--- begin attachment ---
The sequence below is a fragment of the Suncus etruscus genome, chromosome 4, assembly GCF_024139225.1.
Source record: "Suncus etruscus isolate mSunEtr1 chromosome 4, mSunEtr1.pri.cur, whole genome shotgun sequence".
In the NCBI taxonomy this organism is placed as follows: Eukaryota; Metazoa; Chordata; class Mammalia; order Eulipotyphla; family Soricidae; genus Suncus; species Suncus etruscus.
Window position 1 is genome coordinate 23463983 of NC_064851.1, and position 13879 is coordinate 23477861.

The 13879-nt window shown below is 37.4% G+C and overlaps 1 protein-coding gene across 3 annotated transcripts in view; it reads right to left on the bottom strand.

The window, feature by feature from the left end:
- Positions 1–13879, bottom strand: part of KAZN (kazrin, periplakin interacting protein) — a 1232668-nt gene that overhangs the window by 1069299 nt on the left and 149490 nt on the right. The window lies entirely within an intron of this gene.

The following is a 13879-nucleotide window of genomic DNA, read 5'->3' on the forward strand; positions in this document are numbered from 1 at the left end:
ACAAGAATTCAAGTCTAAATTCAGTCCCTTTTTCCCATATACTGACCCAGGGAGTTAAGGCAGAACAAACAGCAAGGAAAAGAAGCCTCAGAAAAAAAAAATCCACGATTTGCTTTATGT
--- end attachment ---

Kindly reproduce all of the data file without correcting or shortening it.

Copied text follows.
The sequence below is a fragment of the Suncus etruscus genome, chromosome 4, assembly GCF_024139225.1.
Source record: "Suncus etruscus isolate mSunEtr1 chromosome 4, mSunEtr1.pri.cur, whole genome shotgun sequence".
In the NCBI taxonomy this organism is placed as follows: Eukaryota; Metazoa; Chordata; class Mammalia; order Eulipotyphla; family Soricidae; genus Suncus; species Suncus etruscus.
Window position 1 is genome coordinate 23463983 of NC_064851.1, and position 13879 is coordinate 23477861.

The 13879-nt window shown below is 37.4% G+C and overlaps 1 protein-coding gene across 3 annotated transcripts in view; it reads right to left on the bottom strand.

The window, feature by feature from the left end:
- Positions 1–13879, bottom strand: part of KAZN (kazrin, periplakin interacting protein) — a 1232668-nt gene that overhangs the window by 1069299 nt on the left and 149490 nt on the right. The window lies entirely within an intron of this gene.

The following is a 13879-nucleotide window of genomic DNA, read 5'->3' on the forward strand; positions in this document are numbered from 1 at the left end:
ACAAGAATTCAAGTCTAAATTCAGTCCCTTTTTCCCATATACTGACCCAGGGAGTTAAGGCAGAACAAACAGCAAGGAAAAGAAGCCTCAGAAAAAAAAAATCCACGATTTGCTTTATGT